Sunday, November 30, 2014

Why I'm Not Ashamed to Admit That I Love Taylor Swift

Flash back to my freshman year of high school. I was madly in love with a guy who had no idea I existed, and each night I swiped open my iPod touch to Taylor Swift’s newest album falling asleep to songs of unrequited love and fairytale romance. I felt as though Taylor sang the words of my diary. Whatever I was feeling, she understood me. I didn’t have to explain anything to her, she was my friend, she understood my heartache and she had song that fit almost every situation I encountered.
Then last year, something tragic happened. In the aftermath of Taylor’s relationship with Harry Styles (which I am still convinced was a publicity stunt, but that’s a story for another day) I began to resent her. I began to realize that Taylor had a nasty habit of turning herself into the victim and I started to resent her for her good girl attitude and refusal to admit that she was ever the one at fault in her relationships. I felt like my friend had been lying to me, like our entire relationship had been based upon me believing that she was someone that she was not. With each appearance, new song, and performance, I found my dislike for her grow more and more.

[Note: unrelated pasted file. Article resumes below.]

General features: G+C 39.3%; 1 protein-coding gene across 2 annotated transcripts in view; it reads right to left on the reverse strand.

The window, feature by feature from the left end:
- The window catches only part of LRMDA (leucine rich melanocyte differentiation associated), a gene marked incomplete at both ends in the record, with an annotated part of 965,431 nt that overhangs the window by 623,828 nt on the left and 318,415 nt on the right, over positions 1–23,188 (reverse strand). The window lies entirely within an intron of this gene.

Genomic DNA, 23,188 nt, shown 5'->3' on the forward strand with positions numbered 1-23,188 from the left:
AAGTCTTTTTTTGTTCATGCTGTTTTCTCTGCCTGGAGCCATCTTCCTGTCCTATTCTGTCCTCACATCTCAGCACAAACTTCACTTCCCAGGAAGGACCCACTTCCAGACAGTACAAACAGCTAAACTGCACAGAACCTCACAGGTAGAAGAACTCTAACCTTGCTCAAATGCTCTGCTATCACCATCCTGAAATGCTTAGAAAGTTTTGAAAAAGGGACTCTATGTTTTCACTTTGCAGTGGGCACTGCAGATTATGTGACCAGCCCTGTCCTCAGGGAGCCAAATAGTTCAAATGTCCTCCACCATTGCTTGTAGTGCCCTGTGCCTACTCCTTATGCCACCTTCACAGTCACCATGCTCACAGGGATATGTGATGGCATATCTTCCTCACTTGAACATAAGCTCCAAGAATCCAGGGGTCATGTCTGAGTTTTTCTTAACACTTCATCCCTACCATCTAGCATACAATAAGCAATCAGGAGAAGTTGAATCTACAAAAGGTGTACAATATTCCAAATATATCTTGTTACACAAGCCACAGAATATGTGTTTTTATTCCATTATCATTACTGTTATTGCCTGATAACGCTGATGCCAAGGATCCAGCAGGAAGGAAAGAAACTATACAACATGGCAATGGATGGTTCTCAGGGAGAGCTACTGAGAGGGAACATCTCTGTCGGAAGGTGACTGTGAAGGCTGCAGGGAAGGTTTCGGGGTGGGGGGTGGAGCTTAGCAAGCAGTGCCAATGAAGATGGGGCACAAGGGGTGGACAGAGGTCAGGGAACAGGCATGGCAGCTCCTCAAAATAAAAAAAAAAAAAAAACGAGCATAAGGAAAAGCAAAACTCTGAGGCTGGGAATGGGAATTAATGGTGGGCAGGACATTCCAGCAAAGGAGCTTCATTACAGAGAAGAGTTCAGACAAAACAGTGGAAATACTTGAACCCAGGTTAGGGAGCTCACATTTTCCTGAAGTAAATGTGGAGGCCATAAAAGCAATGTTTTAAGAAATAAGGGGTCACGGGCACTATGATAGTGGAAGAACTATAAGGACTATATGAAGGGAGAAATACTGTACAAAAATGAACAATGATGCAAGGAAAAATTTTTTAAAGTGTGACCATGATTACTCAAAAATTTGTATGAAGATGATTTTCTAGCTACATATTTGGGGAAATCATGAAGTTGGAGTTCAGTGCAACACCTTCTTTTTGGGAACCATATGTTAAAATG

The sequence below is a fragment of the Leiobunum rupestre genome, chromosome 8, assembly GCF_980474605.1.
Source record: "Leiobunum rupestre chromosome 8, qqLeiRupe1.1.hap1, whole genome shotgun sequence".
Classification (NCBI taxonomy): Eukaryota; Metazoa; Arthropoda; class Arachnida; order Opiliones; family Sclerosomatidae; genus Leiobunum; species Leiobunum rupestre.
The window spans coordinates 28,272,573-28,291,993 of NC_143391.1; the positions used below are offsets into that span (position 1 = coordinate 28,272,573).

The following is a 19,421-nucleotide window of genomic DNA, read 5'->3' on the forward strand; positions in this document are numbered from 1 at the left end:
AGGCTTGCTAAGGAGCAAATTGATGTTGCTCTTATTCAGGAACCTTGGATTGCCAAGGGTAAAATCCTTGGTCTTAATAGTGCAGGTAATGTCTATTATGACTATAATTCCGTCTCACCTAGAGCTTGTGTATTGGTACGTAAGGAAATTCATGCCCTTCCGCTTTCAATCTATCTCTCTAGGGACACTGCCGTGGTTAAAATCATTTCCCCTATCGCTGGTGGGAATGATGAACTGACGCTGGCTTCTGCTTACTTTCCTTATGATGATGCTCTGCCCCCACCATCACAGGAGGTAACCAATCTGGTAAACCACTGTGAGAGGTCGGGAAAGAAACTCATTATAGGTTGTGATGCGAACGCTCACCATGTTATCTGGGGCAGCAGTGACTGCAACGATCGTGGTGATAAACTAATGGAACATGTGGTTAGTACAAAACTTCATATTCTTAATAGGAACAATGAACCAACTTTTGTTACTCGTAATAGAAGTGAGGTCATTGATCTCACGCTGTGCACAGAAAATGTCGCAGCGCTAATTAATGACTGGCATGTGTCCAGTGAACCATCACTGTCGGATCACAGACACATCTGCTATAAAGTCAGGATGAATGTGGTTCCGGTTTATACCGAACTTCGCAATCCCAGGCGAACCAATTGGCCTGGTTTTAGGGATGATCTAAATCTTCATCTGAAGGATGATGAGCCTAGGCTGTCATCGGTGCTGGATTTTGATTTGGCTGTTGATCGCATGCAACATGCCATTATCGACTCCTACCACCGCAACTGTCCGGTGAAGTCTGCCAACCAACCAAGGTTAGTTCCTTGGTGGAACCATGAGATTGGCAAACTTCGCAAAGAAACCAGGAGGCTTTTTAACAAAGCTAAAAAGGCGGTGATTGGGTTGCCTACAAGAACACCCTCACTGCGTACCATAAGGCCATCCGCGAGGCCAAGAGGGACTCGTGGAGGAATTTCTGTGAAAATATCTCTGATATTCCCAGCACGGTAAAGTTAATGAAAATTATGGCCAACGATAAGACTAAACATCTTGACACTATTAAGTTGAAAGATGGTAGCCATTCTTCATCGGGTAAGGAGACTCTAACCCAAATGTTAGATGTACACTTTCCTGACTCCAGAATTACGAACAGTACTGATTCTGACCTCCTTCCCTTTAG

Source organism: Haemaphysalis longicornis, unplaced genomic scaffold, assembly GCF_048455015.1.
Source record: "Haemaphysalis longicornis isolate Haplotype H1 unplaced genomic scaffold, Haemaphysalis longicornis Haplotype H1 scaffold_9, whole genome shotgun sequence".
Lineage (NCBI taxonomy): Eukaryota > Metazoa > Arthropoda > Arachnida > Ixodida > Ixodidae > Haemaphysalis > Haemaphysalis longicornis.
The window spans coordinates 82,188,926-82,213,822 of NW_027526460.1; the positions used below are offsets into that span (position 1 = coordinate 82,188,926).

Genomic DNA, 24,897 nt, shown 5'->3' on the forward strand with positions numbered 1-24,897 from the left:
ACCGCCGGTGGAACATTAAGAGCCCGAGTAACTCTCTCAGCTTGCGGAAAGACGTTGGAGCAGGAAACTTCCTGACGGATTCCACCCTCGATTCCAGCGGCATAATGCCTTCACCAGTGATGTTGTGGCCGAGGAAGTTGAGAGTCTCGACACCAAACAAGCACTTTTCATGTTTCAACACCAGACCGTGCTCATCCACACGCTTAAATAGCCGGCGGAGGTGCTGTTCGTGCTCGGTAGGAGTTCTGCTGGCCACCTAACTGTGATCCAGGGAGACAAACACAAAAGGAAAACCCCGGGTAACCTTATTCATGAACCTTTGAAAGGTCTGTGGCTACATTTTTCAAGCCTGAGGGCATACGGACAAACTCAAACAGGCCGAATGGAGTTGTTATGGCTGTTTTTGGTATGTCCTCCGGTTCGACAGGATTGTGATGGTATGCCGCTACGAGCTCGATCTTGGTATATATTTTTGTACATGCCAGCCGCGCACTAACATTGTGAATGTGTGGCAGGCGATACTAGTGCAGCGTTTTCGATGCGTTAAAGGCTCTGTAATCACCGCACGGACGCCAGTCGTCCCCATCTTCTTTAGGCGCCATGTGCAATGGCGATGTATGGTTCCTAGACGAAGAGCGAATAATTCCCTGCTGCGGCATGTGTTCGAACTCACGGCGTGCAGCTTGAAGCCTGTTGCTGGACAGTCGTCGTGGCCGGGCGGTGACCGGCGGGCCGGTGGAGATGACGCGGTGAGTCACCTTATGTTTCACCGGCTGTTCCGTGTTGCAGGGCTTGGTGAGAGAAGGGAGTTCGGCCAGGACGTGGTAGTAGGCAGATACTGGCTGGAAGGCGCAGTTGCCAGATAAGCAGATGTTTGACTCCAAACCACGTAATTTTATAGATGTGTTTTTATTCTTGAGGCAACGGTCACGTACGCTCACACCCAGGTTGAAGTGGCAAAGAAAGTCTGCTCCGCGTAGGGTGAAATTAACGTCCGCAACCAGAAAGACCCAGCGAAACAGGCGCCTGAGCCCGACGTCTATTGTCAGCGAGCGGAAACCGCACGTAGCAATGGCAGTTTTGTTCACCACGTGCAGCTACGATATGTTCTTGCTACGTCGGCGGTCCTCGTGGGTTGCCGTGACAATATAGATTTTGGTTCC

The downward spiral in my love affair with Taylor happened at the same time that the entire Internet seemed to be turning against her, so it made it even easier for my disdain to grow. My rage was fueled when she performed at the VMA’s last year and made a blatant jab at Styles (reciting the “I miss you” line in her song We Are Never Getting back Together in a clear mockery of Styles’ accent). I couldn’t believe her immaturity, that an artist who I had once loved so much could be so cruel. For the months that followed I allowed my rage to spiral, blatantly spewing my disdain for Swift at anyone who would listen.